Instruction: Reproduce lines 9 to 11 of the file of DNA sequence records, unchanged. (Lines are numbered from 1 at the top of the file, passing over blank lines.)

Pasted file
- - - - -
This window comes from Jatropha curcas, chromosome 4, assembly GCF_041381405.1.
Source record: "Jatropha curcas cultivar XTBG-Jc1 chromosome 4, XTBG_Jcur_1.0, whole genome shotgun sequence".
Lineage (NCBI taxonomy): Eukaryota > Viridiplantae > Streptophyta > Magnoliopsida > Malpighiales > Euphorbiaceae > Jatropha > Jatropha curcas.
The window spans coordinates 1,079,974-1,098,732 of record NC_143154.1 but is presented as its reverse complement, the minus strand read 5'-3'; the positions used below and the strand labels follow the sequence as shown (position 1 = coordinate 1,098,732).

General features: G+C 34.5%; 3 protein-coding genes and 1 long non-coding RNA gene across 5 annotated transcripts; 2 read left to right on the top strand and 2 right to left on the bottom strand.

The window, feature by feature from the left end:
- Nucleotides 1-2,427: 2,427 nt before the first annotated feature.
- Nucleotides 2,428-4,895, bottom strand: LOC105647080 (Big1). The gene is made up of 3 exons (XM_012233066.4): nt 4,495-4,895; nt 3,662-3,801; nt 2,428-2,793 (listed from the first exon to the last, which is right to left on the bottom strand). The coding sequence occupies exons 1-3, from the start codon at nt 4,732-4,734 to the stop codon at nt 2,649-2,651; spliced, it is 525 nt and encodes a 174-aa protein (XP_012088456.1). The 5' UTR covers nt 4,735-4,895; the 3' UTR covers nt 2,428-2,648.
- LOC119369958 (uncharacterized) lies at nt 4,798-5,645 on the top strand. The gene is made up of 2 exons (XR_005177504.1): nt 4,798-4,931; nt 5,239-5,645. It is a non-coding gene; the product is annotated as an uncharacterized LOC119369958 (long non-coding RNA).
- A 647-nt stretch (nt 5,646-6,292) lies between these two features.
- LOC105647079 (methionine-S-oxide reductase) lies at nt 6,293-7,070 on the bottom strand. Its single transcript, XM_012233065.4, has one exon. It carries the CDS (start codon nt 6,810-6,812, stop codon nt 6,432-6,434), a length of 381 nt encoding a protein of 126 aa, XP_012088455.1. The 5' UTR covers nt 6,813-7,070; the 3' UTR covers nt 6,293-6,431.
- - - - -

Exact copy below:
- LOC119369958 (uncharacterized) lies at nt 4,798-5,645 on the top strand. The gene is made up of 2 exons (XR_005177504.1): nt 4,798-4,931; nt 5,239-5,645. It is a non-coding gene; the product is annotated as an uncharacterized LOC119369958 (long non-coding RNA).
- A 647-nt stretch (nt 5,646-6,292) lies between these two features.
- LOC105647079 (methionine-S-oxide reductase) lies at nt 6,293-7,070 on the bottom strand. Its single transcript, XM_012233065.4, has one exon. It carries the CDS (start codon nt 6,810-6,812, stop codon nt 6,432-6,434), a length of 381 nt encoding a protein of 126 aa, XP_012088455.1. The 5' UTR covers nt 6,813-7,070; the 3' UTR covers nt 6,293-6,431.